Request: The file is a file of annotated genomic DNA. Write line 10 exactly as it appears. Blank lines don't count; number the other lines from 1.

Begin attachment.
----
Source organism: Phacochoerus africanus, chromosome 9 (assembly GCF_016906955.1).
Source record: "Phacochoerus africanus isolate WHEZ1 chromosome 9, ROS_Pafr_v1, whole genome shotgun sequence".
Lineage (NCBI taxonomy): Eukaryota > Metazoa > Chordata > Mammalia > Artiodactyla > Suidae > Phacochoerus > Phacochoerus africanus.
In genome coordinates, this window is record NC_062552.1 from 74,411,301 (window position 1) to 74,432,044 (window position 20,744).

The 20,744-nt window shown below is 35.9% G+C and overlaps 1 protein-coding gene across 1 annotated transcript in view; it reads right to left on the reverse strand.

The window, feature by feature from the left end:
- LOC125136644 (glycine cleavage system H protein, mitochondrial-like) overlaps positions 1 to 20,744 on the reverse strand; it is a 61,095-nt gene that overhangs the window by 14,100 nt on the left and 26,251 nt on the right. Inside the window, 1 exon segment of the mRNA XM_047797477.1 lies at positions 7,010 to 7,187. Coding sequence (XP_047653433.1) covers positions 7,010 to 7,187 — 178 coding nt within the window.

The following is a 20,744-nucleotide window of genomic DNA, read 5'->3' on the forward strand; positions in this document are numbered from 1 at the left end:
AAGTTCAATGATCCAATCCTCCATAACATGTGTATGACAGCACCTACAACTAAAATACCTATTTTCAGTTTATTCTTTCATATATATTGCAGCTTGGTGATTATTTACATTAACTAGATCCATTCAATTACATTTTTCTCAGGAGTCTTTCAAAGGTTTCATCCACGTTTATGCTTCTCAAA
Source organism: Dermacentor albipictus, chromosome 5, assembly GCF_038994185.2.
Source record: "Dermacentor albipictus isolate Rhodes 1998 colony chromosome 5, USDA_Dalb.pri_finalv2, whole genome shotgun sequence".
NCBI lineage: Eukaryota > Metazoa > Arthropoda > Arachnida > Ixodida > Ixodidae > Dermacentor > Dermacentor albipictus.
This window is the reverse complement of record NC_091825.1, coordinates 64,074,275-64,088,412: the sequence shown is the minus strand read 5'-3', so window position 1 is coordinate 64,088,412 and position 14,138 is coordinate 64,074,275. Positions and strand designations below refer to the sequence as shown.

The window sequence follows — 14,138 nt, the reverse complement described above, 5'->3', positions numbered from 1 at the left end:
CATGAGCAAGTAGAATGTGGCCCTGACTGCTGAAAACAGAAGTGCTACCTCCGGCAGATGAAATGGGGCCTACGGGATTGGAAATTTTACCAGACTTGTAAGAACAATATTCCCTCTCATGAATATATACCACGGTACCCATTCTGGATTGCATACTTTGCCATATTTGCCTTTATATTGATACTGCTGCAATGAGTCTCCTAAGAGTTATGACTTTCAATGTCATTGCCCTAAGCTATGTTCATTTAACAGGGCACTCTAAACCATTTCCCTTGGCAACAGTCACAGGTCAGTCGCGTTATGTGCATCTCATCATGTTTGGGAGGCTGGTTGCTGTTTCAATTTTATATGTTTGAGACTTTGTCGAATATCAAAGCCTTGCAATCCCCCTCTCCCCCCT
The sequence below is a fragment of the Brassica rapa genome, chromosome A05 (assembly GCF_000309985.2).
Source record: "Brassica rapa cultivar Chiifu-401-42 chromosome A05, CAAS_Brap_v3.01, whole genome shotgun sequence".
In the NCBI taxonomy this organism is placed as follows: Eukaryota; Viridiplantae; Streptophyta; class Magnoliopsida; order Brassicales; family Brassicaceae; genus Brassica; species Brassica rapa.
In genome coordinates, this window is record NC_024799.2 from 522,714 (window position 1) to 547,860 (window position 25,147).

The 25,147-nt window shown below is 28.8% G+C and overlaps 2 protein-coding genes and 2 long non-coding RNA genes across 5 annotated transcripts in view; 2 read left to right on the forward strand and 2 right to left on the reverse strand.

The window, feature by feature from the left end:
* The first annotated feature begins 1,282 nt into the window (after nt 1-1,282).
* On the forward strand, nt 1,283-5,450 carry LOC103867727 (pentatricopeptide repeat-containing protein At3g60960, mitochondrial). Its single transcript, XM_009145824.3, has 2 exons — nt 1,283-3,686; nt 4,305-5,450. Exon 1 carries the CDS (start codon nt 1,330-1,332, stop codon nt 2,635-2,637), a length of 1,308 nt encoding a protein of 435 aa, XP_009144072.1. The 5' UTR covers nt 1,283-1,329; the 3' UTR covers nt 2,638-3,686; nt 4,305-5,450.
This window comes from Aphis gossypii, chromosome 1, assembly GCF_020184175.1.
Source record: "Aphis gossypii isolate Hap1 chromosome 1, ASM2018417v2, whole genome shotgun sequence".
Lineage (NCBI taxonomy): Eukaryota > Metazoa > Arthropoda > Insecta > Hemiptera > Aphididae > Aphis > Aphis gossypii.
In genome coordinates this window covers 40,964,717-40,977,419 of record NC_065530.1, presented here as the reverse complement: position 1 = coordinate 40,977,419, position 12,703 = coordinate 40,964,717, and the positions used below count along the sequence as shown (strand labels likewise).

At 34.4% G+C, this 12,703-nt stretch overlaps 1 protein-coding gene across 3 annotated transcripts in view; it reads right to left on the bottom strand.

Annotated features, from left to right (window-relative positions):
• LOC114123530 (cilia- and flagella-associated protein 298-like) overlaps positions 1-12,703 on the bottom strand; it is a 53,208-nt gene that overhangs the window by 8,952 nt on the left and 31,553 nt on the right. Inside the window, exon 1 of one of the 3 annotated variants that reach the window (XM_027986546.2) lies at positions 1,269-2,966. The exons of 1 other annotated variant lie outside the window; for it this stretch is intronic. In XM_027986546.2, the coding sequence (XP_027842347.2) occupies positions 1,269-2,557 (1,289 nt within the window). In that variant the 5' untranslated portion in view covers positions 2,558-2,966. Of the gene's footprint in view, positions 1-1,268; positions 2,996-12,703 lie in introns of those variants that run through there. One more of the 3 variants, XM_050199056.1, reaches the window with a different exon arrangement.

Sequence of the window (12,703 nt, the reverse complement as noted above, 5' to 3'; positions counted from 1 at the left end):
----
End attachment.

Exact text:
Source organism: Dermacentor albipictus, chromosome 5, assembly GCF_038994185.2.